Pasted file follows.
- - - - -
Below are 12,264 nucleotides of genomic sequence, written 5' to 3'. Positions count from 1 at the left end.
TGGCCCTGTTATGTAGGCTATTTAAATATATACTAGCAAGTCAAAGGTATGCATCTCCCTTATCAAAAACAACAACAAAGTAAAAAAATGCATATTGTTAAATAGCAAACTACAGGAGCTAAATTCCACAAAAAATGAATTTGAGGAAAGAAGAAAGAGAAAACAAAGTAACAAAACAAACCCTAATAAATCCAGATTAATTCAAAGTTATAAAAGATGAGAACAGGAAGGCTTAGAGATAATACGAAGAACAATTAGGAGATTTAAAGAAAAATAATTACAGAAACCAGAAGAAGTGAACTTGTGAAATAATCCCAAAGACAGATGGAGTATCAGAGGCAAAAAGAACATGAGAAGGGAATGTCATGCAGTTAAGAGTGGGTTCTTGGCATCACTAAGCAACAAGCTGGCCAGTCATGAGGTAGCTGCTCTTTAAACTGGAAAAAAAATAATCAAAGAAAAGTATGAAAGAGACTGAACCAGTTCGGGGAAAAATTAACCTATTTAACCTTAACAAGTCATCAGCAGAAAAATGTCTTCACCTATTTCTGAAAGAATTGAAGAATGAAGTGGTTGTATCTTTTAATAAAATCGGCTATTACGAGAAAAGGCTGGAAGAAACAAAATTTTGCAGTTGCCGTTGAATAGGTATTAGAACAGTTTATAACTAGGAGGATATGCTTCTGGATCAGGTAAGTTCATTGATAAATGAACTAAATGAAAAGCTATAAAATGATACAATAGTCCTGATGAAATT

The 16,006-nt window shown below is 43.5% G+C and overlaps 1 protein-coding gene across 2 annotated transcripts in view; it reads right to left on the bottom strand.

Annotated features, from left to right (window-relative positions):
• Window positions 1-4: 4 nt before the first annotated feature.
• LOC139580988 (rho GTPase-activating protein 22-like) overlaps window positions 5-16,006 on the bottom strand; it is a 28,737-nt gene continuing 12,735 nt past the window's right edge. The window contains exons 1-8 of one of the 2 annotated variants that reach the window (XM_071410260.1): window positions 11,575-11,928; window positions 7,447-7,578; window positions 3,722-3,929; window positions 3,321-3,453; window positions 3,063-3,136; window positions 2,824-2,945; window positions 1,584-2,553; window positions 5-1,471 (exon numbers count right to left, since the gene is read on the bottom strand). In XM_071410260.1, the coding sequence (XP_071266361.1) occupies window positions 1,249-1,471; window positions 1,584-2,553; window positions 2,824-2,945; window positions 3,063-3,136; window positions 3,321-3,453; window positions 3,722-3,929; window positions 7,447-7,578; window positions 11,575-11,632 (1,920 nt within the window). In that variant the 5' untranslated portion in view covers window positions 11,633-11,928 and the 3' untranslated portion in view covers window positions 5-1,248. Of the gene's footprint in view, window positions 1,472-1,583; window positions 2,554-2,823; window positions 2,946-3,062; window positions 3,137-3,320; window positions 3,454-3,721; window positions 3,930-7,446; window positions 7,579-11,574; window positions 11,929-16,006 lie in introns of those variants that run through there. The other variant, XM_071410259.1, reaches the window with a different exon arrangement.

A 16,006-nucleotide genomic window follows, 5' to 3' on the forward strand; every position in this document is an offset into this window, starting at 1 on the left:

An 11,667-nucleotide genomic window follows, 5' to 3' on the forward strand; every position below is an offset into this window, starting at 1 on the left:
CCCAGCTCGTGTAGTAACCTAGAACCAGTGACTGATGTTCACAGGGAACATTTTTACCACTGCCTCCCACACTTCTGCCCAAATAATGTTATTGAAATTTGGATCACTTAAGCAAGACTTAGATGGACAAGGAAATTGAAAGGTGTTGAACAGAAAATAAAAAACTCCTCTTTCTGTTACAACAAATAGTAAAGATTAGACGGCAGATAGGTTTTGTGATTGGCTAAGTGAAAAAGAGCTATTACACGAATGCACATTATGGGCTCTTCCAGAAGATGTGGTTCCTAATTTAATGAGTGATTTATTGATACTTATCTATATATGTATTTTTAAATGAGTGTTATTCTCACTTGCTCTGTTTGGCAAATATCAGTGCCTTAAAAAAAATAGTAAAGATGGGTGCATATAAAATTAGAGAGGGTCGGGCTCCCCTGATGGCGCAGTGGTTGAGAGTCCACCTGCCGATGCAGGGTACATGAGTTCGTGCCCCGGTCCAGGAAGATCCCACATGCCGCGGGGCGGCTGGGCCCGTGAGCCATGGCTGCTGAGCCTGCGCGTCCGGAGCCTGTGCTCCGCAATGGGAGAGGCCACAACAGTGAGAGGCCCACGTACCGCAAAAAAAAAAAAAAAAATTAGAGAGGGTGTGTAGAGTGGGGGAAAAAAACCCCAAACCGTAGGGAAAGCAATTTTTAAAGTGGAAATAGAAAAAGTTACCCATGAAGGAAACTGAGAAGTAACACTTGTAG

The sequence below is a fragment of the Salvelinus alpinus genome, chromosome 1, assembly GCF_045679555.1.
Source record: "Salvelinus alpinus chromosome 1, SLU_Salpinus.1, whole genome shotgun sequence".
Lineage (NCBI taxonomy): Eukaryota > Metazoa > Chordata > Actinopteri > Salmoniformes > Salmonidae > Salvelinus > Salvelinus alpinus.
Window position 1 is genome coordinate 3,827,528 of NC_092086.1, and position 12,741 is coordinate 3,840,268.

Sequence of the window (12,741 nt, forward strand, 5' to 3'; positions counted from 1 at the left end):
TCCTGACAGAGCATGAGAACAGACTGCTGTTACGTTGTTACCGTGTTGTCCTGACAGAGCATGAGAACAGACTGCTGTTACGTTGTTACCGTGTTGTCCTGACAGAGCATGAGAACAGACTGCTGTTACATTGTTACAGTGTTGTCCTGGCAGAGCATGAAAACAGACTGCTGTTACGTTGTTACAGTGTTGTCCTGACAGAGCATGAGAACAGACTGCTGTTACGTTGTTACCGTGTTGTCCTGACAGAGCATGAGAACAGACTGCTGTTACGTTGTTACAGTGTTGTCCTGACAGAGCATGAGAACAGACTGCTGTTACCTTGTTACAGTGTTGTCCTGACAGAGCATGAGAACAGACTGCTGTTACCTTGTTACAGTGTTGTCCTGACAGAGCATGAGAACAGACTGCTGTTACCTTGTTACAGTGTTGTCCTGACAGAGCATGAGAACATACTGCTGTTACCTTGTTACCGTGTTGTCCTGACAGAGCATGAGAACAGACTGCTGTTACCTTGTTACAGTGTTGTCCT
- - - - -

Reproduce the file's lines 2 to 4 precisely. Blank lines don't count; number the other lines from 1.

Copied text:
TGGCCCTGTTATGTAGGCTATTTAAATATATACTAGCAAGTCAAAGGTATGCATCTCCCTTATCAAAAACAACAACAAAGTAAAAAAATGCATATTGTTAAATAGCAAACTACAGGAGCTAAATTCCACAAAAAATGAATTTGAGGAAAGAAGAAAGAGAAAACAAAGTAACAAAACAAACCCTAATAAATCCAGATTAATTCAAAGTTATAAAAGATGAGAACAGGAAGGCTTAGAGATAATACGAAGAACAATTAGGAGATTTAAAGAAAAATAATTACAGAAACCAGAAGAAGTGAACTTGTGAAATAATCCCAAAGACAGATGGAGTATCAGAGGCAAAAAGAACATGAGAAGGGAATGTCATGCAGTTAAGAGTGGGTTCTTGGCATCACTAAGCAACAAGCTGGCCAGTCATGAGGTAGCTGCTCTTTAAACTGGAAAAAAAATAATCAAAGAAAAGTATGAAAGAGACTGAACCAGTTCGGGGAAAAATTAACCTATTTAACCTTAACAAGTCATCAGCAGAAAAATGTCTTCACCTATTTCTGAAAGAATTGAAGAATGAAGTGGTTGTATCTTTTAATAAAATCGGCTATTACGAGAAAAGGCTGGAAGAAACAAAATTTTGCAGTTGCCGTTGAATAGGTATTAGAACAGTTTATAACTAGGAGGATATGCTTCTGGATCAGGTAAGTTCATTGATAAATGAACTAAATGAAAAGCTATAAAATGATACAATAGTCCTGATGAAATT

The 16,006-nt window shown below is 43.5% G+C and overlaps 1 protein-coding gene across 2 annotated transcripts in view; it reads right to left on the bottom strand.

Annotated features, from left to right (window-relative positions):